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Detailed Book Information


The Instant Trainer: Quick Tips On How To Teach Others What You Know

McGraw Hill. 1997

Price: $17.95

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Book information:


Excerpts from The Instant Trainer

Introduction

A book, like a training session, needs an opening. This is ours.

Welcome to our training world, the world of the Instant Trainers. One day we realized that all the books written to help people deliver good training programs were long and involved. We had a sneaking suspicion that very few people actually read them cover to cover. Sound familiar? You carefully placed those books on your bookshelf to make you look knowledgeable. Maybe you took them home—they ended up on the floor next to your bed and you hoped to get the information by osmosis while you slept. We have tried both of these methods; they don’t work.

Becoming a skillful trainer comes from practical experience. That’s what this book is all about— sharing the lessons learned during our combined 35 years of training and speaking experiences in an easy-to-read format. You won’t find us talking much about the theories our ideas are based on, although in Appendix D we’ll give you a list of the books that will. You won’t find ideas that take large budgets or fancy equipment. You won’t find complex answers when a simple one will do.

You will find sensible suggestions that work in the real world. You’ll find hints that will make your training sessions more fun for the participants and for you. You’ll find insights that might otherwise take years to discover.

We’re assuming that you are reading this book because:

  • You’re a subject matter expert—well versed in your content but with little or no experience in training others. Many people get thrown into a training position without advanced notice and given a limited amount of time to prepare. Out of nowhere someone says, “Since we’ve downsized, we need someone who knows a lot about _______ to train the rest of the work team. You fit the bill. I know you can do it.”
  • You’ve had a dream of becoming a trainer and you’ve just made it. Congratulations! You know all the theory and now you get to put it into practice.
  • You’re an experienced trainer and like the two of us, can’t pass up a new book on training.
  • You were inadvertently locked in a training room over a long weekend and you’re desperate for something to read.

You may have been given the title of trainer in an instant, but in our world you can’t realistically become an effective trainer in an instant. You will learn, as we have, that successful trainers have made an enormous commitment of time and energy to both their subject and their deliveries. The lessons we’ve learned from other exceptional trainers combined with our own lessons (many from the painful process of trial and error) are captured on the pages of this book. Depending on your need, you can access them in an instant!

While learning from experience is great, you won’t always have time for that. Benefiting from other people’s experience saves you time and energy, and prevents the anxiety of having to say, “I certainly learned from that!” It’s a great way to enhance your knowledge without the pain.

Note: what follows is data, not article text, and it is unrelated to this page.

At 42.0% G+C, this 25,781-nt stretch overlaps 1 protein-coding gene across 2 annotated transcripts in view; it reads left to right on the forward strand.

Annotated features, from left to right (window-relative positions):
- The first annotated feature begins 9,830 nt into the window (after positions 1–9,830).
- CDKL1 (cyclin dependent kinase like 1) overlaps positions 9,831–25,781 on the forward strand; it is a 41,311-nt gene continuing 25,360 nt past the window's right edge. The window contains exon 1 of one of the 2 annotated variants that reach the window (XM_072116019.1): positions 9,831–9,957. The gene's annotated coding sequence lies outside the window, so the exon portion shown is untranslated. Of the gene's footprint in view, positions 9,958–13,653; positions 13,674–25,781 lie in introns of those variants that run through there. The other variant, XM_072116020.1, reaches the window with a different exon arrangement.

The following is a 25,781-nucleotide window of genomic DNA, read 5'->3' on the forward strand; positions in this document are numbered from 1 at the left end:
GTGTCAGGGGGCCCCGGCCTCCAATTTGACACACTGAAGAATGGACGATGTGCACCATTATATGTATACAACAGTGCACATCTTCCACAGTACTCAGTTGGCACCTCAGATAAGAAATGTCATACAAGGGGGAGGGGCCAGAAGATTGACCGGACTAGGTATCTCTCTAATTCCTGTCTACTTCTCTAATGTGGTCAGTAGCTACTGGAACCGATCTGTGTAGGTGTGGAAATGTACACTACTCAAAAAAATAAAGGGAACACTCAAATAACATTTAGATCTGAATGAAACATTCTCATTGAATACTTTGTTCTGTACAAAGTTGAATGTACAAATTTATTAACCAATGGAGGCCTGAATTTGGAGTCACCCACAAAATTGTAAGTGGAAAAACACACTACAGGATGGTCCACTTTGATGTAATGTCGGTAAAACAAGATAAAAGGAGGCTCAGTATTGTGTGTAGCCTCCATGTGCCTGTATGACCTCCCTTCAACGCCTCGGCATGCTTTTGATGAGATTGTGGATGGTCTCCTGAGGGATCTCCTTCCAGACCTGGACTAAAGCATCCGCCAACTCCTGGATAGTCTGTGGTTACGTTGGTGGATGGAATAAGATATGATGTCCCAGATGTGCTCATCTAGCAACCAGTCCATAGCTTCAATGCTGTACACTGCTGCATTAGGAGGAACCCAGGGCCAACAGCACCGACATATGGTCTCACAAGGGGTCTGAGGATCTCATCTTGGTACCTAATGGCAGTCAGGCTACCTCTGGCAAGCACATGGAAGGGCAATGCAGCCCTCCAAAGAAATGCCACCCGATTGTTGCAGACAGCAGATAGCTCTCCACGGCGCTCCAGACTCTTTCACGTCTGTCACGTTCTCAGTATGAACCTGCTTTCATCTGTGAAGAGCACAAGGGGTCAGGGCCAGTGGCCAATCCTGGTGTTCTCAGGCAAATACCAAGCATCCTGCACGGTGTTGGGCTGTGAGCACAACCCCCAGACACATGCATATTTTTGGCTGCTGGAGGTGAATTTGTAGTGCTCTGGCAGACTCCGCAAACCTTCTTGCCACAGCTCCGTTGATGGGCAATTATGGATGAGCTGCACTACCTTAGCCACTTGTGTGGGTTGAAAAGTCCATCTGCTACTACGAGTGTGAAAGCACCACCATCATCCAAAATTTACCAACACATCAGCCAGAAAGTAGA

Our job is to help you succeed as a trainer, even on an instant’s notice. Just think; Whenever you walk into the classroom you can take The Instant Trainer with you. We’ll happily share what we know and practice every day. Whatever your topic and wherever you go, you can rest assured that the instant Trainers will be with you, ready to help. Our intent is to steepen your learning curve — but at a manageable rate so you don’t get lost in new information. In our combined 35 years of training, we’ve discovered a lot about our learners and the art of training. We’re happy to pass it on.


Section One: Understanding The People You’re Training

“Getting to know you, getting to know all about you.” from The King and I

Next time you go to the video store, rent a copy of The King and I. In addition to enjoying the story, the dances, and the scenery, listen to the lyrics carefully – especially my favorite song, Getting To Know You. Anna, much like you, is nervous about her assignment to teach the children of the King of Siam. She has underestimated the differences between the culture she knows, that of her home country England, and the world she finds herself in, Siam. Everything seems strange —the food and the climate, the way people dress and act, what is considered right and wrong. Anna is ready to turn around and go back to the safety of what she knows. Sound familiar?

Did you know that the story behind The King and I is true? There really was an Anna trying to understand the students in her class, believing that it might be impossible. Are you facing your training assignment with the same concerns? Most trainers do at one time or another. They ask themselves, “who are those people walking into the room and how can I possibly connect with them?” If you face a training session without knowing and verifying some basic facts about your trainees, you’re not really prepared.

Here are five basic things you must know about your participants before you start to plan your session. The answers to these questions will shape your choices about both what you include in the session (content) and how you present the material you’ve chosen (process). The time you spend answering
these questions will make the rest of your preparation more effective.

  1. Who are they?